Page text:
The second domain, addressing the content of Instagram and Twitter posts, bases its analysis on the methodology proposed by Mazzoleni (2010), supported by various research methodologies (Gamir-Ríos et al., 2022; Gamir-Ríos, 2020; Bavaria et al., 2019; Valera-Ordaz & López-García, 2014). Variable 11, theme, revolves around four distinct macrocategories, distinguishing between a) political issues, encompassing general ideological questions; b) policy issues, focusing on sectoral policy issues; c) campaign issues, addressing topics related to events occurring during the campaign; and d) personal issues, when the main theme involved intimates issues related to the candidates. The final domain included only one simple response variable, attacking the rival (v12). Adapting the previous methodology proposed by García-Beaudoux and D'Adamo (2013), consideration was given to a) the absence of an attack; b) the construction of a simple attack focused solely on highlighting the opponent's negative traits; or c)the dissemination of a compound negative post, aiming to critique the rival while accentuating one's own positive aspects (García-Beaudoux & D'Adamo, 2013 ). To mitigate potential discrepancies in the coding of results, any form of criticism, regardless of its perceived level of injustice, dishonour, relevance, or manipulation (Walter & Vlielgenhart, 2010) was coded as an attack on the political opponent.

Table 2
Study variables and intercoder tests
Study variables and intercoder tests

Source: Prepared by the authors

In the last phase, before studying the corpus, the two researchers – co-authors of the study – carried out a test on the variables, populist discourse and style, themes and negative campaign. Consequently, they independently coded a random sample of 50 Instagram and 70 Twitter posts. The resulting Krippendorff Alpha for all variables exceeded 0.8, affirming the validity of the results obtained (Gamir-Ríos et al., 2022).

3. Results

The digital activity of the candidates presents a noticeable inequality according to the network analysed. The overall count of posts on Twitter was 599 and, in all instances, the frequency of posts per candidate on Twitter was greater than on Instagram, where 272 posts were recorded. Macarena Olona had the least activity on both platforms, while Juan Espadas posted content more frequently on Instagram. The remaining candidates published with a comparable frequency.

3.1. Populist traits present in the candidates' messages

The defence of people, appeal to patriotic and cultural values and the adoption of an emotional tone were the prominent populist features extensively posted on the Twitter and Instagram accounts of the candidates. In the context of the first dimension of the study, from the 286 posts on Twitter containing a populist discourse, 35.9% appealed to the people, 4.5% criticised elites, and 22.4% referenced national identity through patriotic or cultural values. On Instagram, the percentages did not exhibit much variation, with 34.6% of the posts characterised by defending the people, 6.3% attacking elites, and 29.4% appealing to national identity. There is a small percentage of posts on both Twitter and Instagram containing messages of popular sovereignty and the marginalisation of different groups.

Populist discourse and style on both
social networks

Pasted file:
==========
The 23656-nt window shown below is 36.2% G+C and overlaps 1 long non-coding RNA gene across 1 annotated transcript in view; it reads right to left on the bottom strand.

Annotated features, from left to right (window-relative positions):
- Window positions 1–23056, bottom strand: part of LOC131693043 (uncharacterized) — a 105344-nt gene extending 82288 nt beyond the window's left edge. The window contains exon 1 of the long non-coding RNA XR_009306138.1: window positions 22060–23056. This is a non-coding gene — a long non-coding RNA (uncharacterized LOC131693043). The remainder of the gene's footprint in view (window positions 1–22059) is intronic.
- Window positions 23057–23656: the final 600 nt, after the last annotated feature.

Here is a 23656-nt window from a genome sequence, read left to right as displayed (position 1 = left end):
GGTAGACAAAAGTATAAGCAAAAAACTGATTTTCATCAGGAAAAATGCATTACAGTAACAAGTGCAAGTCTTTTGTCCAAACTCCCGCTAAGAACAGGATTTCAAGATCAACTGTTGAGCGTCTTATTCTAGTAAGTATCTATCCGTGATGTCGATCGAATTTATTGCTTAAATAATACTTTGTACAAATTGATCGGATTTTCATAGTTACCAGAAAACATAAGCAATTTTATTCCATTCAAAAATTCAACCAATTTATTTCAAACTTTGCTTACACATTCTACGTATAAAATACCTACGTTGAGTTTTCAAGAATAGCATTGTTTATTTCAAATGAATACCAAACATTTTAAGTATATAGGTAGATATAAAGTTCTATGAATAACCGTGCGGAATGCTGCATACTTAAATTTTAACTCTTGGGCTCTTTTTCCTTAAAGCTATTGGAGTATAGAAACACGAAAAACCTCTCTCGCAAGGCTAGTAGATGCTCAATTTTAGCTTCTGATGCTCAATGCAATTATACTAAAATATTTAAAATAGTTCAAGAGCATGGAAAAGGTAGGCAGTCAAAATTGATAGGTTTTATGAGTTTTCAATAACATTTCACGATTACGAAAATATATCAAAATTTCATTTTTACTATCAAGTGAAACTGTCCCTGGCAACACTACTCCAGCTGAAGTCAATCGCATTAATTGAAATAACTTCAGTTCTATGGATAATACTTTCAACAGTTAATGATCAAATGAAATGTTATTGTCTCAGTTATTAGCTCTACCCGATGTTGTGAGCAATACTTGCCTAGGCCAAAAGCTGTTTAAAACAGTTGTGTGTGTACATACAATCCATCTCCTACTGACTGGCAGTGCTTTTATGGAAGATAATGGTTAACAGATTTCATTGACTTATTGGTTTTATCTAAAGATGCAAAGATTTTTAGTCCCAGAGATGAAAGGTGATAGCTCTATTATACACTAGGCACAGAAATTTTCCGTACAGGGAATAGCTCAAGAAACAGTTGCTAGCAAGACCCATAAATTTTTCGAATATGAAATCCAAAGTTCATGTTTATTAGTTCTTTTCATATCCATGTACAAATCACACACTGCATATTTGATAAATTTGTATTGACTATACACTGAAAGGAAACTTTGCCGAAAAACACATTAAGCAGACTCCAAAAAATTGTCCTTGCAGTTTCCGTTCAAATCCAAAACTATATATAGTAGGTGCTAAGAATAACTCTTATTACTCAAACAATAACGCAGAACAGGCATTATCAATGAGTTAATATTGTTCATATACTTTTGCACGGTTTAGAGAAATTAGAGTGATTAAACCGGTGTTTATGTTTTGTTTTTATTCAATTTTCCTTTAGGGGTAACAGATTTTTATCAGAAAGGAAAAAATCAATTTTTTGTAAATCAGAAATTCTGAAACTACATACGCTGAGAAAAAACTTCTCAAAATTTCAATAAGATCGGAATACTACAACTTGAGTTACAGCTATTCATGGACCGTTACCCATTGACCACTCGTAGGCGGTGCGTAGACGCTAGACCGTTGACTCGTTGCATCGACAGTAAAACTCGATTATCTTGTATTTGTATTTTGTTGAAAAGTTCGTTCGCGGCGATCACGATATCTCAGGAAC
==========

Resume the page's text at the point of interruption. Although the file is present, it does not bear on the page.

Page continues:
Figure 1
Populist discourse and style on both social networks

Source: Prepared by the authors

Regarding populist style on Twitter, of the 513 posts exhibiting this trait, 84.1% employed emotional language; 8.2% depicted a scenario of widespread social crisis and 6% simplified political reality. Instagram stands out as the platform that had the highest total number of posts incorporating at least one stylistic feature; 85.7% of messages have an emotional tone, 7.4% are negative and 7.4% simplify political activities and proposals. In addition to the similarities they exhibit, both social networks are characterised by the predominance of a positive emotional tone (72.3% on Twitter and 76.5% on Instagram) over a negative emotional tone (11.9% on Twitter and 9.2% on Instagram).

When analysing the percentage breakdown by candidates and discourse domain, defence of the people stands out as a distinctive feature on both social networks. Except for Olona, the leader who, on Twitter (45.9%) and Instagram (63%), more frequently appealed to patriotic and cultural values than to the defence of the people, the focus of the other candidates was the people. The leader of PP employed this resource most frequently on Twitter (46.6%), and on Instagram; he is positioned as the second candidate who most defends the people (41.5%), behind Olona.

Attacking the elites is exclusively present in the posts made by the leaders of VOX, Por Andalucía and Adelante Andalucía. In fact, the percentages are similar on both social networks for the three candidates. Thus, on Twitter, Olona criticises elites in 14.8% of her posts; Nieto in 4.6% and Rodríguez in 8.4%. On Instagram, Olona attacks the elite in 19.6% of her posts; Nieto 4.1% and Rodríguez 12.5%.

Advocating for popular sovereignty (v5) and marginalising the other (v6) were contained in Olona's posts. On Twitter, two of her posts were about popular sovereignty as an inherent part of the people, and in two others she marginalised various groups as a populist approach. On Instagram, she advocated for popular sovereignty only once out of three occasions (6.5%). She posted about the ostracism of those who are different, personified in the form of immigrants, in 17.4% of her posts.

During our analysis of the political profiles, we found the use of patriotic and cultural narratives across both digital platforms. For example, Moreno Bonilla emphasises the identity and cultural qualities of the Andalusian territory in 38 Twitter posts and 20 Instagram posts. Espadas does so in 26 Twitter posts and 16 Instagram posts, while Nieto and Rodríguez contribute with 18 and 24 posts on Twitter, respectively.